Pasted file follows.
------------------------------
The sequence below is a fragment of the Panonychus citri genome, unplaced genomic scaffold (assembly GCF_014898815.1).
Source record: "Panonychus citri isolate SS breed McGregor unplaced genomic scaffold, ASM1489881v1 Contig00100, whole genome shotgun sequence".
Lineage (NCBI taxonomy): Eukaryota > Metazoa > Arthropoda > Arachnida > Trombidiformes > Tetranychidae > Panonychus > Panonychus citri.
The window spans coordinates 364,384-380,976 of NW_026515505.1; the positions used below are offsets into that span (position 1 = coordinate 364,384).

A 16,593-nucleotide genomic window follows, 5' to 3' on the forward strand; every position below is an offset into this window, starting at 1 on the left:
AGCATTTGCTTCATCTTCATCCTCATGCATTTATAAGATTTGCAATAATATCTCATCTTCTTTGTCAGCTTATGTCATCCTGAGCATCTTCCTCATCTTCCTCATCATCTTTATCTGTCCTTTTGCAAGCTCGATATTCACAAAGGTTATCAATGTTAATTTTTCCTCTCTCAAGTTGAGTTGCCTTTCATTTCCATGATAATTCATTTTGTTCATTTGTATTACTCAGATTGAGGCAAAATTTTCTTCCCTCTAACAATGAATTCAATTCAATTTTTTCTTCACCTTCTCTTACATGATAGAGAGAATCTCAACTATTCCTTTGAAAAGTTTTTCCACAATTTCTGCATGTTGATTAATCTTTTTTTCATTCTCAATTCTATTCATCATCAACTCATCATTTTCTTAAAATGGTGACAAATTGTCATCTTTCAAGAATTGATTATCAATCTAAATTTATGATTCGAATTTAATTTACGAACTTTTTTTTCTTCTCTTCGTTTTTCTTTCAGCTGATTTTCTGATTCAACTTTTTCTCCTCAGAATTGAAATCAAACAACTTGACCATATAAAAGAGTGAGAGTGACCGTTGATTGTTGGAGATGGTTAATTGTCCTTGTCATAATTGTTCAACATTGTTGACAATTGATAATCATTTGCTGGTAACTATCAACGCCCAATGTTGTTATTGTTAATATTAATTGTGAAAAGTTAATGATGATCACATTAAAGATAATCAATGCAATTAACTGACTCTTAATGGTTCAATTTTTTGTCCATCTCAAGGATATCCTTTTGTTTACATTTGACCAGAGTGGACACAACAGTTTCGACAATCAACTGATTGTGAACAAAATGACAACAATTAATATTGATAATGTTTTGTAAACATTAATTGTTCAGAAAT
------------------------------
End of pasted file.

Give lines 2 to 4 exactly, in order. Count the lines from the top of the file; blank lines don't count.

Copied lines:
Source record: "Panonychus citri isolate SS breed McGregor unplaced genomic scaffold, ASM1489881v1 Contig00100, whole genome shotgun sequence".
Lineage (NCBI taxonomy): Eukaryota > Metazoa > Arthropoda > Arachnida > Trombidiformes > Tetranychidae > Panonychus > Panonychus citri.
The window spans coordinates 364,384-380,976 of NW_026515505.1; the positions used below are offsets into that span (position 1 = coordinate 364,384).